Manchester University
Oak Leaves

February 23, 2018

Psychology (1)

From left to right: Taylor Crisman, Dr. David Johnson and Leah Smith. Both Crisman and Smith received undergraduate awards of $1500 from Psi Chi. An additional $4500 was awarded to the two students to further their research. Johnson also received a faculty advisor award.

Crisman, Smith Rewarded for Psychology Research 

Kaity Collins 

Two undergraduates in the psychology department's Cognition and Emotion Lab experienced what it feels like to be winners. Seniors Leah Smith and Taylor Crisman, together with Dr. David Johnson, assistant professor of psychology, organized an experiment on emotional fear learning that earned them financial awards to continue their work.

Both Smith and Crisman received undergraduate research awards of $1500 from Psi Chi to defray the cost of conducting research, awards given to only 39% of applicants. Further, Crisman's application placed in the top 11 of all those received, garnering Johnson a faculty advisor award of $1500 as well.

A $4500 total was awarded to extend Smith and Crisman’s data by helping them speed up the research process and allowing them to recruit research subjects from outside the Intro to Psychology classes to which they are restricted without additional funds. “With the grant money, we can recruit from a wider pool of students and potentially pull in participants from outside the MU community, providing us with a more diverse sample," Smith said.

Johnson agrees that the grants will benefit their research. “We’re very grateful that Psi Chi provides these funds to student researchers," he said. “The grants will certainly help move the projects along more quickly.”

Smith, Crisman and Johnson described their research in as much detail as confidentiality would allow, being careful not to disrupt any of the data by revealing too much information. “We’re studying factors that impact fear learning and regulation,” Johnson said. “The primary goal of this research is to contribute to the effort to better diagnose and treat anxiety disorders.”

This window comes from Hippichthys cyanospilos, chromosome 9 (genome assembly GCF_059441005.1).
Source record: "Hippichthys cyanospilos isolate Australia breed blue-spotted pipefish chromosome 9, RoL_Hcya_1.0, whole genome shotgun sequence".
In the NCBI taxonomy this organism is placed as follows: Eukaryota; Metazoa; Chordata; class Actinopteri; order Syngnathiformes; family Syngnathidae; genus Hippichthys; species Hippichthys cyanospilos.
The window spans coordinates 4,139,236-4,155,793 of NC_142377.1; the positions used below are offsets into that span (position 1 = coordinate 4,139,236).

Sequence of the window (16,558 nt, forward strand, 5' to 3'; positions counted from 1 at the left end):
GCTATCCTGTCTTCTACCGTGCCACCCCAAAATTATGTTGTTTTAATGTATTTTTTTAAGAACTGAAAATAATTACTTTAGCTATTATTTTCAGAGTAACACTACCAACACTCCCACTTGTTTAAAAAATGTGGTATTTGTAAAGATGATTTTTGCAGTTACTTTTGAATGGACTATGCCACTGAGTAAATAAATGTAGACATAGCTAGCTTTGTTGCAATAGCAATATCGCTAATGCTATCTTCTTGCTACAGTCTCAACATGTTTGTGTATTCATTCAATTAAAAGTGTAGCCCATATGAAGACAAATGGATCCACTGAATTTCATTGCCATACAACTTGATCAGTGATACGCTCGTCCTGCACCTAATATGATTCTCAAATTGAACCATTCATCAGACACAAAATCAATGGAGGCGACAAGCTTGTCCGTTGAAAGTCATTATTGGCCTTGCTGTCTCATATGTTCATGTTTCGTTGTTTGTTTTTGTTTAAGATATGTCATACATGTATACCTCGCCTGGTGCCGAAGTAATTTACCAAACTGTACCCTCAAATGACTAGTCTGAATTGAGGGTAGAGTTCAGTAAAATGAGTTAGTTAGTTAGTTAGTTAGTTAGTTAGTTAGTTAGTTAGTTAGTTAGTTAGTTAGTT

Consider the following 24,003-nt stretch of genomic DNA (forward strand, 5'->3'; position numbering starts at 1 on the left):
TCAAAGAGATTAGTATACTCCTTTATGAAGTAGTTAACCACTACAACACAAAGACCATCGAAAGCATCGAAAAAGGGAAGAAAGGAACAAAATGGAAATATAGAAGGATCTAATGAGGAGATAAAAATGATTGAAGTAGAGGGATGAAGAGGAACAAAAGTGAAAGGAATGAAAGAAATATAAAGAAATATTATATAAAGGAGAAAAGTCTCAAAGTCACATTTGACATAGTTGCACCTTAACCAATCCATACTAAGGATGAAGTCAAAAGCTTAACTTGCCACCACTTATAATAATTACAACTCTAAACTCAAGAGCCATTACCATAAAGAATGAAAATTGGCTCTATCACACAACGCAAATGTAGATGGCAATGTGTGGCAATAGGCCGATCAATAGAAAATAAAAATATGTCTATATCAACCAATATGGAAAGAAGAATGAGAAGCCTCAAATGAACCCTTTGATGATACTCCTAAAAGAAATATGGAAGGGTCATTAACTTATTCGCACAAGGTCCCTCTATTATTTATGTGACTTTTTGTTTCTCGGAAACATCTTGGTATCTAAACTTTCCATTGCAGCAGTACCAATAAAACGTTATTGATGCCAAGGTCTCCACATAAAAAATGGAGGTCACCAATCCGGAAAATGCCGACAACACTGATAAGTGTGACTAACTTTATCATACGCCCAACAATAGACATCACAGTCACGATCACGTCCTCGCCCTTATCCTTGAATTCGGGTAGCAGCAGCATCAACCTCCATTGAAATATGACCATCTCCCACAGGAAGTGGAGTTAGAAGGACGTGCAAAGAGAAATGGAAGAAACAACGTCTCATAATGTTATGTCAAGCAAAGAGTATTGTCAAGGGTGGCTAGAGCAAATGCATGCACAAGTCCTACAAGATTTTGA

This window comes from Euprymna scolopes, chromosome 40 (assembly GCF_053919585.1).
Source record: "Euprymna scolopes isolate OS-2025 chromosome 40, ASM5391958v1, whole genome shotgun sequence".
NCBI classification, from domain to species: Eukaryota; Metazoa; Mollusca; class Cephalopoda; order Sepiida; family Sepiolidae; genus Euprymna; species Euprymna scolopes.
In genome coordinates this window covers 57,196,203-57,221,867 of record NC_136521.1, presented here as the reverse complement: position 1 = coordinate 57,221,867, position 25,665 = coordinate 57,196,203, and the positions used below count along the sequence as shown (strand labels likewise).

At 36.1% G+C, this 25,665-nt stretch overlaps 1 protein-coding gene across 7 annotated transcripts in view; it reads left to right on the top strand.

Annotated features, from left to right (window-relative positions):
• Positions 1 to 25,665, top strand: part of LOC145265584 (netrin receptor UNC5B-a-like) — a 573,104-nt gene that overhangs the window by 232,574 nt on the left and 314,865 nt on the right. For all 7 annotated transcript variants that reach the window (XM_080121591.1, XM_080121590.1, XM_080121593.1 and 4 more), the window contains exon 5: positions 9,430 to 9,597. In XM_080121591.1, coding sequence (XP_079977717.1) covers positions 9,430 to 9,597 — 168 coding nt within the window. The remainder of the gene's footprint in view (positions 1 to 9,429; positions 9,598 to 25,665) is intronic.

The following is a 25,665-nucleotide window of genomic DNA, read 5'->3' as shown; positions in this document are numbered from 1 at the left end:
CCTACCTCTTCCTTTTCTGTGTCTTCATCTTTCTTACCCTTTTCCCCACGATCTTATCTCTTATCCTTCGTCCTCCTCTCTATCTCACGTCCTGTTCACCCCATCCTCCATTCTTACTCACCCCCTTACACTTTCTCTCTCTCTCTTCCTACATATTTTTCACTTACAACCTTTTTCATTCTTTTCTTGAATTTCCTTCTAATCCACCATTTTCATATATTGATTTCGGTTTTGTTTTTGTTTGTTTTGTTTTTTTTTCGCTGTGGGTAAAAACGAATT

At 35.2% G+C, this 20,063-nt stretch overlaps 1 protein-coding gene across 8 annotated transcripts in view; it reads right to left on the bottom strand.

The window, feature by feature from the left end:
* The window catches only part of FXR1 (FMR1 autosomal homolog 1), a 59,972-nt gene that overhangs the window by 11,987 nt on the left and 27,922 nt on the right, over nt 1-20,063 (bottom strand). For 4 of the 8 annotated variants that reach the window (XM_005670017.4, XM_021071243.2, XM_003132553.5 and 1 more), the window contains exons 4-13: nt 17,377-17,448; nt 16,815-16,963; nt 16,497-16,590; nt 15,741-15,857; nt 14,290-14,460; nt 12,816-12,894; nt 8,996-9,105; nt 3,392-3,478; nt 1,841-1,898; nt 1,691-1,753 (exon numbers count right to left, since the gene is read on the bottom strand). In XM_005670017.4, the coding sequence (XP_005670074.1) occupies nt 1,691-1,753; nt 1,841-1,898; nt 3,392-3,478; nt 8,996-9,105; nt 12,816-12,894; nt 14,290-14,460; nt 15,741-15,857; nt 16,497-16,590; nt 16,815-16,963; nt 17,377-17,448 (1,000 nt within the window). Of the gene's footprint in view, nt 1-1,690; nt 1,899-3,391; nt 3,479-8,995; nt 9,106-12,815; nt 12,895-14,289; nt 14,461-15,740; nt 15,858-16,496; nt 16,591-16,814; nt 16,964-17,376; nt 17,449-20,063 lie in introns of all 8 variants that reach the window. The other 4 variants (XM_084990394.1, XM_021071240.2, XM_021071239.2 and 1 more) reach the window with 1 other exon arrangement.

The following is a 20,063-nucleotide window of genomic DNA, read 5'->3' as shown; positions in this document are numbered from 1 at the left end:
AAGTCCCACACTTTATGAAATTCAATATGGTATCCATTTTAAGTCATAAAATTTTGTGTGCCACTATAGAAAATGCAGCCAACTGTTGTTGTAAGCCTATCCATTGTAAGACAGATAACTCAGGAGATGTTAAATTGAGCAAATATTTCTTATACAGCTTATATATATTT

And it builds on previous work. “Last year, we did a study on how different emotional states impact learning," Crisman said. "This year, we’re doing a study on reconsolidation update effect, which is basically when you learn something and later change the remembrance of it by interfering with the memory.”

Smith added: “We track participants' learning and memory by measuring their sweat responses to various stimuli.”

Significant time and effort goes into carrying out this research. “We started working on these two studies last September,” Johnson said. “And we’ll probably be collecting data through the end of the year.”

Smith and Taylor are not working on these projects alone (students Jiwoo Park and Abby McVay are also involved).  "Each study will require testing upwards of 100 participants," Johnson said. "Each participant takes about 4 hours of lab time and 2–3 hours for data analysis. Then there’s recruitment, scheduling, programming the experiments and lots of other little tasks that need to be completed. All in all, these two studies will represent hundreds of hours of labor when done."

The team has big plans in store for their research. Both Smith and Crisman are hoping to get their studies published after graduation, and Crisman added that she plans to use her research for her honors thesis. “We plan to present at the Chicago hosted MPA in April,” Johnson said. “Manchester will also hold the Student Research Symposium on April 27.”

Johnson elaborated on how important their teamwork was in conducting their study: “Experimental science is very collaborative; we all work together,” he said.

Crisman and Smith are still conducting their own research, but are proud of their achievements thus far. "Our research has the potential to help improve cognitive behavioral therapy methods for individuals experiencing stress and anxiety disorders," Crisman said. "Additionally, our data have been used in grant applications that have the capability to help the lab continue to grow and open doors for future student researchers here.”